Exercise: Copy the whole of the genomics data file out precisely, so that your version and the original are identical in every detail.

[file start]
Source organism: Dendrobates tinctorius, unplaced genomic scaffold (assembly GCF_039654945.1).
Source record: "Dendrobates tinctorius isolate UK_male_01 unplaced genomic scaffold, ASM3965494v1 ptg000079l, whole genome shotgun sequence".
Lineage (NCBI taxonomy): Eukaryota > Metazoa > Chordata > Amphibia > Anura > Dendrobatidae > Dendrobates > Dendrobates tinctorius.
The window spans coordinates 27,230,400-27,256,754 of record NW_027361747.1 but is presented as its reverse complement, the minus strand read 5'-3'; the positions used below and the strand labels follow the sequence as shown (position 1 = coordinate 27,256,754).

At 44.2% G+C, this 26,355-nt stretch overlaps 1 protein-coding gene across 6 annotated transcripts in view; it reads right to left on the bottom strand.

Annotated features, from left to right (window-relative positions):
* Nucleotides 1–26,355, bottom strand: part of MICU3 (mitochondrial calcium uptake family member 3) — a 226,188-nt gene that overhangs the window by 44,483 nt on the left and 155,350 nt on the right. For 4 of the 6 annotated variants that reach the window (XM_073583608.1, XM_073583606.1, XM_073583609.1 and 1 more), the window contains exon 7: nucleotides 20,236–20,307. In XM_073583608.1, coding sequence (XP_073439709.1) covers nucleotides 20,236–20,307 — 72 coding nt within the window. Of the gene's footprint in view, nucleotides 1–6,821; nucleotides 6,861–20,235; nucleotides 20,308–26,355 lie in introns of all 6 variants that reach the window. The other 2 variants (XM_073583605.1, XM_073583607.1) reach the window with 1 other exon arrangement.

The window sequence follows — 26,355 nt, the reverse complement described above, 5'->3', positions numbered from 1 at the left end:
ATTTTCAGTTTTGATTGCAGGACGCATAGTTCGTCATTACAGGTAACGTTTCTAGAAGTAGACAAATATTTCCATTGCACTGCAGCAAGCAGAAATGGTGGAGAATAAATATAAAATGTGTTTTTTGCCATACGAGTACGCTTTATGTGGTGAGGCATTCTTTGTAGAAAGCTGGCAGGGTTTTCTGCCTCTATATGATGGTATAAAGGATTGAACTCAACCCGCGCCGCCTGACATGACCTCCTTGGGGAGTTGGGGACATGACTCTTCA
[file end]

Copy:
Source organism: Dendrobates tinctorius, unplaced genomic scaffold (assembly GCF_039654945.1).
Source record: "Dendrobates tinctorius isolate UK_male_01 unplaced genomic scaffold, ASM3965494v1 ptg000079l, whole genome shotgun sequence".
Lineage (NCBI taxonomy): Eukaryota > Metazoa > Chordata > Amphibia > Anura > Dendrobatidae > Dendrobates > Dendrobates tinctorius.
The window spans coordinates 27,230,400-27,256,754 of record NW_027361747.1 but is presented as its reverse complement, the minus strand read 5'-3'; the positions used below and the strand labels follow the sequence as shown (position 1 = coordinate 27,256,754).

At 44.2% G+C, this 26,355-nt stretch overlaps 1 protein-coding gene across 6 annotated transcripts in view; it reads right to left on the bottom strand.

Annotated features, from left to right (window-relative positions):
* Nucleotides 1–26,355, bottom strand: part of MICU3 (mitochondrial calcium uptake family member 3) — a 226,188-nt gene that overhangs the window by 44,483 nt on the left and 155,350 nt on the right. For 4 of the 6 annotated variants that reach the window (XM_073583608.1, XM_073583606.1, XM_073583609.1 and 1 more), the window contains exon 7: nucleotides 20,236–20,307. In XM_073583608.1, coding sequence (XP_073439709.1) covers nucleotides 20,236–20,307 — 72 coding nt within the window. Of the gene's footprint in view, nucleotides 1–6,821; nucleotides 6,861–20,235; nucleotides 20,308–26,355 lie in introns of all 6 variants that reach the window. The other 2 variants (XM_073583605.1, XM_073583607.1) reach the window with 1 other exon arrangement.

The window sequence follows — 26,355 nt, the reverse complement described above, 5'->3', positions numbered from 1 at the left end:
ATTTTCAGTTTTGATTGCAGGACGCATAGTTCGTCATTACAGGTAACGTTTCTAGAAGTAGACAAATATTTCCATTGCACTGCAGCAAGCAGAAATGGTGGAGAATAAATATAAAATGTGTTTTTTGCCATACGAGTACGCTTTATGTGGTGAGGCATTCTTTGTAGAAAGCTGGCAGGGTTTTCTGCCTCTATATGATGGTATAAAGGATTGAACTCAACCCGCGCCGCCTGACATGACCTCCTTGGGGAGTTGGGGACATGACTCTTCA